Definition of swoosh in English:

swoosh

Line breaks: swoosh
Pronunciation: /swuːʃ
 
, swʊʃ
 
/

noun

1The sound produced by a sudden rush of air or liquid: the swoosh of surf
More example sentences
  • The murmured swoosh of cars rushing down nearby streets, the hum of planes overhead, the shouts resonating from the bar next door; the city's strange, eternal lullaby.
  • With that, they caught the swoosh of a sliding door and the clunk and clatter of someone stumbling about the dressing room - on the other side of the wall.
  • Wind sounds exactly as it should, and the swoosh of the sail as it catches air and takes the boat for a ride rings just about perfect.
2An emblem or design representing a flash or stripe of colour: white running shoes with the Nike swoosh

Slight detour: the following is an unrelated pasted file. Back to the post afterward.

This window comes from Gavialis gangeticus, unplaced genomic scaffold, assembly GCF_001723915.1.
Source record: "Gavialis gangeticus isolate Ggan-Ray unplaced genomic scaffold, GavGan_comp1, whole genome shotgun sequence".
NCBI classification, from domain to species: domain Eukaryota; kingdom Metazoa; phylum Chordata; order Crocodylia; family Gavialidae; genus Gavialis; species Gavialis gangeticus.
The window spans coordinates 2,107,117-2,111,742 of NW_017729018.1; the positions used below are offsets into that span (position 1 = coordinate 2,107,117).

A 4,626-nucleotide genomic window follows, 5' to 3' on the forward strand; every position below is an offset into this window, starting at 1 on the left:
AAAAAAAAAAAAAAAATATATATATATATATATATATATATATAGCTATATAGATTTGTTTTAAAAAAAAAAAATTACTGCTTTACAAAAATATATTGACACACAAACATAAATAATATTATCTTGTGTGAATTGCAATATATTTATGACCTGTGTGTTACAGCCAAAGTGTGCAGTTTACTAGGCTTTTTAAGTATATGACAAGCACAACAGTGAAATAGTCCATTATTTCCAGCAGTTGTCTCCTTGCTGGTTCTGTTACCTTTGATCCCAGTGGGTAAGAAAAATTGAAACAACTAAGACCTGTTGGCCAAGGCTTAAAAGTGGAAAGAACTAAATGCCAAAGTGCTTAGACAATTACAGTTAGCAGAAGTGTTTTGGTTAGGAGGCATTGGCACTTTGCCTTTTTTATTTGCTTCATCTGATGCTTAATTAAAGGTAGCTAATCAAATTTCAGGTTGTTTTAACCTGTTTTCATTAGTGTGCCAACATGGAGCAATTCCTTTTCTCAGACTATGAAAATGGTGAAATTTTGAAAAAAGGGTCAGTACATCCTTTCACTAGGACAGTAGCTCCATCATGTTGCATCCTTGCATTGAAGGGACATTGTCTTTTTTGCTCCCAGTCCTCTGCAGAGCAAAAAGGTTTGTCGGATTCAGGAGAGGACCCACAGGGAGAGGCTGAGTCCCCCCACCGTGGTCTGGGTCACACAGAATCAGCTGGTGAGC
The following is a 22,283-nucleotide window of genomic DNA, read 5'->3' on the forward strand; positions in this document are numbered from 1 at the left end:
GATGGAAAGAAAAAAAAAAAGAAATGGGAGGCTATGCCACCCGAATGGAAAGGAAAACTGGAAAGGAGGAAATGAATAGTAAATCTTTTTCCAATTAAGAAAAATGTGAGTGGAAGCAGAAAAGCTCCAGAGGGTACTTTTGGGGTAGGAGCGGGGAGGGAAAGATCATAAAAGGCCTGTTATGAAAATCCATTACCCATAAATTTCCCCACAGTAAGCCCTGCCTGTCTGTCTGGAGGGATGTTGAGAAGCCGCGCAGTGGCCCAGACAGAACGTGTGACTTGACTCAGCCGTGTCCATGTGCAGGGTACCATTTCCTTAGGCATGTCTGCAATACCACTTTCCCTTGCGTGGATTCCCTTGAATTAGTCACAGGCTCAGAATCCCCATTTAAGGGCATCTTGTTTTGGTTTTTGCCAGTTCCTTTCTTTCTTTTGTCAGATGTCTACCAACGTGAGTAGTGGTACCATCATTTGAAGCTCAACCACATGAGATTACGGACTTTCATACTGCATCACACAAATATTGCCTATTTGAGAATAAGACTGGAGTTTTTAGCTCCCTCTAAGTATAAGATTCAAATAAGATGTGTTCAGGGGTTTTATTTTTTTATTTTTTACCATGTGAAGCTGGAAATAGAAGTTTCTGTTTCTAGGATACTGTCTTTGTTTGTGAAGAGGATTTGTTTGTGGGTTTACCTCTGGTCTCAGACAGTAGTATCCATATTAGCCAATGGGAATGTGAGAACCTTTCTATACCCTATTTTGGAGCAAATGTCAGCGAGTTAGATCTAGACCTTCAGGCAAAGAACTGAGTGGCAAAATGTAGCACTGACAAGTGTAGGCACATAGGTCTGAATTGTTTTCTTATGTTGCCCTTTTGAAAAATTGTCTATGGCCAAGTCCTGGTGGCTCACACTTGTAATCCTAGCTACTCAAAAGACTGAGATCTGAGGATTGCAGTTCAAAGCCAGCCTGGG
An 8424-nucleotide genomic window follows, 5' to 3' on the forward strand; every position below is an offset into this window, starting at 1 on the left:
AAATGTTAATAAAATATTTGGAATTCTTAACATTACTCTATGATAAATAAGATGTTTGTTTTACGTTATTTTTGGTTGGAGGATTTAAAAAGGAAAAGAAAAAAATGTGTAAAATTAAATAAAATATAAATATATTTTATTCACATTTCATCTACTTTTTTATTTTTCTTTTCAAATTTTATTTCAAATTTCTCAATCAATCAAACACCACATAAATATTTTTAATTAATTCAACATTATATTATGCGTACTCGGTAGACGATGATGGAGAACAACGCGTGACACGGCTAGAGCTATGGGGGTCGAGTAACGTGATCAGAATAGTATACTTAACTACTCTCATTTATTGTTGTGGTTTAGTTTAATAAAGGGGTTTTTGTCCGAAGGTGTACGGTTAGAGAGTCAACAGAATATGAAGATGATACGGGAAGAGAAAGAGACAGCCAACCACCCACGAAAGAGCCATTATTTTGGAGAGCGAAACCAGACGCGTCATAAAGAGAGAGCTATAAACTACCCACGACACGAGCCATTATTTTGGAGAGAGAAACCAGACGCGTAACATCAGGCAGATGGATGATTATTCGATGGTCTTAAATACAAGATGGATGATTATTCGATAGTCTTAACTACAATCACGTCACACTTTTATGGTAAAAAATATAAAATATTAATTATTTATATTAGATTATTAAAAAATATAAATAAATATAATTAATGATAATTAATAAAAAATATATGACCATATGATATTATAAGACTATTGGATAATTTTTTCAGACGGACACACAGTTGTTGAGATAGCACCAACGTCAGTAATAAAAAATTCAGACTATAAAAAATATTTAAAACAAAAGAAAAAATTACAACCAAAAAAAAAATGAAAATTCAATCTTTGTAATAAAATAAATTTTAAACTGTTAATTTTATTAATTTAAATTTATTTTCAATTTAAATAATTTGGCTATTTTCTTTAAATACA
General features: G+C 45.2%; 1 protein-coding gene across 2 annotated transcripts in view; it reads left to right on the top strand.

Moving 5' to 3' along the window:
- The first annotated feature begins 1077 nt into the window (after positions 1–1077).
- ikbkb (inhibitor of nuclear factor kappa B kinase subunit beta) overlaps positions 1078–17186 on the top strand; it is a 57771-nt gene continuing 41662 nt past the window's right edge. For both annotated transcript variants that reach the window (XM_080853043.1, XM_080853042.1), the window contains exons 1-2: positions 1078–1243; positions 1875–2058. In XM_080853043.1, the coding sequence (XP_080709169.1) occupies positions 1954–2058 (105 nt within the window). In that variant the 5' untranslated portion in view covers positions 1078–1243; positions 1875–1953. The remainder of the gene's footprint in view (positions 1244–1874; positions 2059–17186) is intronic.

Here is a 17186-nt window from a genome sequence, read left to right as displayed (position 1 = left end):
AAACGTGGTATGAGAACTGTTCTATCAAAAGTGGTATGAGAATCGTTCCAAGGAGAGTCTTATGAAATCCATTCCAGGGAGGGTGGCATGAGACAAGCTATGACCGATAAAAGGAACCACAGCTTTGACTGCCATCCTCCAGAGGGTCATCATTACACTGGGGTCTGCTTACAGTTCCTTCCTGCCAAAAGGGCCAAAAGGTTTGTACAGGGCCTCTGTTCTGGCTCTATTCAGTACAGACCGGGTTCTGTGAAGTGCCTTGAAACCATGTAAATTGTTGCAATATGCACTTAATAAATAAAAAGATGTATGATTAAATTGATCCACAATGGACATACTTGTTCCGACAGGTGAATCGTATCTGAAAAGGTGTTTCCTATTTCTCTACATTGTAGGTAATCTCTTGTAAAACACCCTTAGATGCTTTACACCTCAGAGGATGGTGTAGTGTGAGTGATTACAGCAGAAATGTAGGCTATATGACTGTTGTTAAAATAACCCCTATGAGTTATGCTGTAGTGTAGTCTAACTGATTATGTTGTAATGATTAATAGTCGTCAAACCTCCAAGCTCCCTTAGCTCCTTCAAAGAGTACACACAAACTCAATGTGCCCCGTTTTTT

More example sentences
  • In the last twenty years we've gone from logos with horizontal stripes (a la IBM) to swooshes to geometric shapes (Target).
  • Confusingly, logos and some design signatures - such as the three stripes on Adidas track suits or the Nike swoosh - are protected from copying under trademark statutes.
  • The distinctive swoosh logo came in 1971, a student-made design.

verb

[no object, with adverbial of direction] Back to top  
Move with a rushing sound: cars swooshed by on the street below
More example sentences
  • Cars are swooshing by every so often and I find myself almost transfixed watching them.
  • The sound of it sounds like something sizzling in a pan but with cars swooshing by.
  • Trucks and cars swoosh past us occasionally, otherwise we are cocooned in the subliminal hum of the forest.

Origin

mid 19th century: imitative.

Definition of swoosh in:

Get more from Oxford Dictionaries

Subscribe to remove ads and access premium resources

Word of the day bimble
Pronunciation: ˈbimbəl
verb
walk or travel at a leisurely pace